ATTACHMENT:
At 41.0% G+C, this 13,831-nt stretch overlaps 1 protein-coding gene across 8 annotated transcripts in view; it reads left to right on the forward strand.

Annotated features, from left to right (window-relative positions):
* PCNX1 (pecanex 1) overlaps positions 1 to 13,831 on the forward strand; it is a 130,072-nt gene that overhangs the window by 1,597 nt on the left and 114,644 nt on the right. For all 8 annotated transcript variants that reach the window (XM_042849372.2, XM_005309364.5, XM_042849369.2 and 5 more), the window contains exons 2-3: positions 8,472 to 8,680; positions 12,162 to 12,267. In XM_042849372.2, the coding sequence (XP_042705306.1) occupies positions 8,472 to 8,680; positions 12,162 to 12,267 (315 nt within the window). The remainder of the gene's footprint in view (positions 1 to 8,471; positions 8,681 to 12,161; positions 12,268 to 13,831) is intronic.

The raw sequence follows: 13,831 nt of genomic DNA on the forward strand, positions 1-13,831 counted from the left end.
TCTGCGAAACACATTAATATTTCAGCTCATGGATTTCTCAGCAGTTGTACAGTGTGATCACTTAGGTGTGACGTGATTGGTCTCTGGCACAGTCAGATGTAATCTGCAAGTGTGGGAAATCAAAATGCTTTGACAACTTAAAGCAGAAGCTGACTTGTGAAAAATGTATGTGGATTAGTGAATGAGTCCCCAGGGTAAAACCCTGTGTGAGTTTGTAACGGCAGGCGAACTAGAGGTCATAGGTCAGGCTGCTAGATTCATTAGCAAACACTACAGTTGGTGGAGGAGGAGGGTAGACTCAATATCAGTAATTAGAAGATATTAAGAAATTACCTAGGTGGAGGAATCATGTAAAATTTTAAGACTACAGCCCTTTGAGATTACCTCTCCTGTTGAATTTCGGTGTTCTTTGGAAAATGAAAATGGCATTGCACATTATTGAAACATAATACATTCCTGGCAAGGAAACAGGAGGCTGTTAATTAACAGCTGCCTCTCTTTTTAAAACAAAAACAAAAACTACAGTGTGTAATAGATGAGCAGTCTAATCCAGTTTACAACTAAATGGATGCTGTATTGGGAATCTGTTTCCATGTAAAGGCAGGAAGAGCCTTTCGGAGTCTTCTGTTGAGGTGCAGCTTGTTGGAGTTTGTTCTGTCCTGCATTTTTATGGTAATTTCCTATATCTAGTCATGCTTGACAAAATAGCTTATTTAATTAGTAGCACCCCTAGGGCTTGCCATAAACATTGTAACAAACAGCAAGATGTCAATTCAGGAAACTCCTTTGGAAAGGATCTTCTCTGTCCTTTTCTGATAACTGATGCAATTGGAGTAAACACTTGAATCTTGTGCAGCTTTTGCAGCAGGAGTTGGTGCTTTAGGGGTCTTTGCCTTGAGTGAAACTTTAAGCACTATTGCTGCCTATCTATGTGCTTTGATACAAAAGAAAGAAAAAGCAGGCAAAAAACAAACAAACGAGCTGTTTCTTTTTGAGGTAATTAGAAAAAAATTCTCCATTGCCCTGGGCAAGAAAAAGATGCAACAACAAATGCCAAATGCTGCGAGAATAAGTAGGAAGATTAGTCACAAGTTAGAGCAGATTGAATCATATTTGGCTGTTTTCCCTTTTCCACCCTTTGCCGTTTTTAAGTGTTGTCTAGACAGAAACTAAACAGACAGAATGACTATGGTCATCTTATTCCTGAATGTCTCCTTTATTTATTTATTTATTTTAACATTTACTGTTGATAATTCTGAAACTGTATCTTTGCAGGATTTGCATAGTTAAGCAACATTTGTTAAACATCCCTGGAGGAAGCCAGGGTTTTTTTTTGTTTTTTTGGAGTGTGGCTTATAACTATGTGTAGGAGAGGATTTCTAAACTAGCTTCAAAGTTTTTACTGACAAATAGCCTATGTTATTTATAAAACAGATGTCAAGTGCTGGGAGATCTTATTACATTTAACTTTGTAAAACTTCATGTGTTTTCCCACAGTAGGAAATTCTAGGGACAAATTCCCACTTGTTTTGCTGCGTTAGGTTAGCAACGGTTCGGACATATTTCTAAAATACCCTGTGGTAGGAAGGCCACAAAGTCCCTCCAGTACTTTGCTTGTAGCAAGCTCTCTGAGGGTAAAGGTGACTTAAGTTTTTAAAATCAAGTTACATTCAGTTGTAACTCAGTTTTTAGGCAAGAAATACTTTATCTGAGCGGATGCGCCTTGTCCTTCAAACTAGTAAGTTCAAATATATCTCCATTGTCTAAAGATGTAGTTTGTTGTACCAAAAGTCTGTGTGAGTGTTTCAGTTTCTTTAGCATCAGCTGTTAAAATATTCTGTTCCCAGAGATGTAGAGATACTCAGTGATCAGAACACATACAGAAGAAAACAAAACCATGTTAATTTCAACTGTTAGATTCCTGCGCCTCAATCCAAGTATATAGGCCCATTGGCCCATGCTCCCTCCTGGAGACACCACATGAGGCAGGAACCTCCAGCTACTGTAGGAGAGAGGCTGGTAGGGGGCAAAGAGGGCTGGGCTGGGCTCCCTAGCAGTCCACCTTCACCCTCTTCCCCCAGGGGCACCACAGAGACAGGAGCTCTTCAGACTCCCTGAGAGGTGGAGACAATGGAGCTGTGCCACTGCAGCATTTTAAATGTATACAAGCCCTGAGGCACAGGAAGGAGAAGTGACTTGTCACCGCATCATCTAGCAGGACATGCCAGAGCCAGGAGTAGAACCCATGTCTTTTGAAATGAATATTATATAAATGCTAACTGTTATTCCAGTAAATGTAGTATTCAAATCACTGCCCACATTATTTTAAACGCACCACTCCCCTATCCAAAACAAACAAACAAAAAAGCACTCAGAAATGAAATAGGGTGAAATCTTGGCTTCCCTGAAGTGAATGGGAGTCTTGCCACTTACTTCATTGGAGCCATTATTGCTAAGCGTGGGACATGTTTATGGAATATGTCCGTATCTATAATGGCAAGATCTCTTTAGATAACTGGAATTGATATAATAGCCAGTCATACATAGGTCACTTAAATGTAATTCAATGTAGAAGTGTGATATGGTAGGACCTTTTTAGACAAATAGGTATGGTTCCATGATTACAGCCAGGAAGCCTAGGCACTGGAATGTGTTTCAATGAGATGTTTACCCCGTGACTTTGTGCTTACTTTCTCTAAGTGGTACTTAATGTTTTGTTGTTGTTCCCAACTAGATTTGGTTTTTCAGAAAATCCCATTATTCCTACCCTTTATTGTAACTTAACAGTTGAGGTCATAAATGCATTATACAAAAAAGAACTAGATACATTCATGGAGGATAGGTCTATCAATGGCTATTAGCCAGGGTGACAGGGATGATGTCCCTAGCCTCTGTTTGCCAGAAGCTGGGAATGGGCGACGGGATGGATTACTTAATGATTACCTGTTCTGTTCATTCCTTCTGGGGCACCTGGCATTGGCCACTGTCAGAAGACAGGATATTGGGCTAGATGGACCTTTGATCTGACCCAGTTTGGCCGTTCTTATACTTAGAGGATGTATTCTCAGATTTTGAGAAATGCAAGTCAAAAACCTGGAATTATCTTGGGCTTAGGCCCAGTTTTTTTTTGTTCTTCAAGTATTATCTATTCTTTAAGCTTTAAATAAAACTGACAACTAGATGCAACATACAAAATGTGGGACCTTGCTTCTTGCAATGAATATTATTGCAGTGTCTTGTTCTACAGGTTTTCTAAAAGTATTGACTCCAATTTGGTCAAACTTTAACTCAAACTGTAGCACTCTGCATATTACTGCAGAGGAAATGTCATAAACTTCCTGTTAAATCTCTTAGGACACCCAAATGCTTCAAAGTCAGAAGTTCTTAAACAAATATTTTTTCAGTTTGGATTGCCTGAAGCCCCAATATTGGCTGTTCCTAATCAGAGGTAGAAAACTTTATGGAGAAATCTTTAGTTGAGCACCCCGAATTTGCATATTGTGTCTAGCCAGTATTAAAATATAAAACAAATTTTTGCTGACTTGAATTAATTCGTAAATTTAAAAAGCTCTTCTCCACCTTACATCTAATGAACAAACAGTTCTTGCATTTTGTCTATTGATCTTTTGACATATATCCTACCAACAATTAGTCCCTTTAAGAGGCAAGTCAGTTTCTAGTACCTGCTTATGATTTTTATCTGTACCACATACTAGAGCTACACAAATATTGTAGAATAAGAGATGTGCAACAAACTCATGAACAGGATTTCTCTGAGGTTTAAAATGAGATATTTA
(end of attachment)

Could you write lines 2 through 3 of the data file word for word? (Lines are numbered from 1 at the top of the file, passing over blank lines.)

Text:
Annotated features, from left to right (window-relative positions):
* PCNX1 (pecanex 1) overlaps positions 1 to 13,831 on the forward strand; it is a 130,072-nt gene that overhangs the window by 1,597 nt on the left and 114,644 nt on the right. For all 8 annotated transcript variants that reach the window (XM_042849372.2, XM_005309364.5, XM_042849369.2 and 5 more), the window contains exons 2-3: positions 8,472 to 8,680; positions 12,162 to 12,267. In XM_042849372.2, the coding sequence (XP_042705306.1) occupies positions 8,472 to 8,680; positions 12,162 to 12,267 (315 nt within the window). The remainder of the gene's footprint in view (positions 1 to 8,471; positions 8,681 to 12,161; positions 12,268 to 13,831) is intronic.